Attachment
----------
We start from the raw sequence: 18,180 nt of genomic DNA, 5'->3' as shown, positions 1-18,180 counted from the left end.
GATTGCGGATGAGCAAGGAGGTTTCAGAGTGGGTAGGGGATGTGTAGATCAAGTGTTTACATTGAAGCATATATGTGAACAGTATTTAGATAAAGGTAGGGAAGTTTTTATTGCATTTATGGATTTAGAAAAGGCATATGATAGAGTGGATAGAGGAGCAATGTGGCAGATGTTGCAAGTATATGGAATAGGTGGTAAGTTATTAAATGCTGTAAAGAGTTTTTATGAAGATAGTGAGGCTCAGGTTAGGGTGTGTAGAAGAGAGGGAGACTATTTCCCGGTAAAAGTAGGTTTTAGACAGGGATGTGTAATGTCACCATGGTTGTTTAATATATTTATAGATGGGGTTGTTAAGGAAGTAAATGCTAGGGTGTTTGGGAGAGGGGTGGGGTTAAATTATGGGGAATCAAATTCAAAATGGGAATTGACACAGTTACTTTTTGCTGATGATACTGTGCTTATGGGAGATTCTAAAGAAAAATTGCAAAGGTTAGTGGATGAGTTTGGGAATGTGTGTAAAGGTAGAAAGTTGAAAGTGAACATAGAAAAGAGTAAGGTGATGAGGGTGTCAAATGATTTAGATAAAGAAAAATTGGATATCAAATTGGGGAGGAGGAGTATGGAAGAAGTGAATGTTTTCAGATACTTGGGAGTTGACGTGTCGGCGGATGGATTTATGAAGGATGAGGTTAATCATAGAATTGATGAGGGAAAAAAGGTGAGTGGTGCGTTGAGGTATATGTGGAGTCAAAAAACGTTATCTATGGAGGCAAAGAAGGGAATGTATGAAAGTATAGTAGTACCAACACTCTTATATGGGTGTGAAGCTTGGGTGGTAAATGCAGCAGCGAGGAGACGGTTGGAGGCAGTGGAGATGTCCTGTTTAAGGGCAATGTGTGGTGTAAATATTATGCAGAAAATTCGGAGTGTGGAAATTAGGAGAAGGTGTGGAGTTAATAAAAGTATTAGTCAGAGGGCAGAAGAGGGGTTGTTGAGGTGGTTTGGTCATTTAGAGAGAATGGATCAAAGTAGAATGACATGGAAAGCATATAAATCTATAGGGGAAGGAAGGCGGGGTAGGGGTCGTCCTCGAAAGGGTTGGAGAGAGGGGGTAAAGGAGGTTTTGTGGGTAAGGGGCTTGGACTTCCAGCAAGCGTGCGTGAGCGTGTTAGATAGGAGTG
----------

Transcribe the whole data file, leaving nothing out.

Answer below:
We start from the raw sequence: 18,180 nt of genomic DNA, 5'->3' as shown, positions 1-18,180 counted from the left end.
GATTGCGGATGAGCAAGGAGGTTTCAGAGTGGGTAGGGGATGTGTAGATCAAGTGTTTACATTGAAGCATATATGTGAACAGTATTTAGATAAAGGTAGGGAAGTTTTTATTGCATTTATGGATTTAGAAAAGGCATATGATAGAGTGGATAGAGGAGCAATGTGGCAGATGTTGCAAGTATATGGAATAGGTGGTAAGTTATTAAATGCTGTAAAGAGTTTTTATGAAGATAGTGAGGCTCAGGTTAGGGTGTGTAGAAGAGAGGGAGACTATTTCCCGGTAAAAGTAGGTTTTAGACAGGGATGTGTAATGTCACCATGGTTGTTTAATATATTTATAGATGGGGTTGTTAAGGAAGTAAATGCTAGGGTGTTTGGGAGAGGGGTGGGGTTAAATTATGGGGAATCAAATTCAAAATGGGAATTGACACAGTTACTTTTTGCTGATGATACTGTGCTTATGGGAGATTCTAAAGAAAAATTGCAAAGGTTAGTGGATGAGTTTGGGAATGTGTGTAAAGGTAGAAAGTTGAAAGTGAACATAGAAAAGAGTAAGGTGATGAGGGTGTCAAATGATTTAGATAAAGAAAAATTGGATATCAAATTGGGGAGGAGGAGTATGGAAGAAGTGAATGTTTTCAGATACTTGGGAGTTGACGTGTCGGCGGATGGATTTATGAAGGATGAGGTTAATCATAGAATTGATGAGGGAAAAAAGGTGAGTGGTGCGTTGAGGTATATGTGGAGTCAAAAAACGTTATCTATGGAGGCAAAGAAGGGAATGTATGAAAGTATAGTAGTACCAACACTCTTATATGGGTGTGAAGCTTGGGTGGTAAATGCAGCAGCGAGGAGACGGTTGGAGGCAGTGGAGATGTCCTGTTTAAGGGCAATGTGTGGTGTAAATATTATGCAGAAAATTCGGAGTGTGGAAATTAGGAGAAGGTGTGGAGTTAATAAAAGTATTAGTCAGAGGGCAGAAGAGGGGTTGTTGAGGTGGTTTGGTCATTTAGAGAGAATGGATCAAAGTAGAATGACATGGAAAGCATATAAATCTATAGGGGAAGGAAGGCGGGGTAGGGGTCGTCCTCGAAAGGGTTGGAGAGAGGGGGTAAAGGAGGTTTTGTGGGTAAGGGGCTTGGACTTCCAGCAAGCGTGCGTGAGCGTGTTAGATAGGAGTG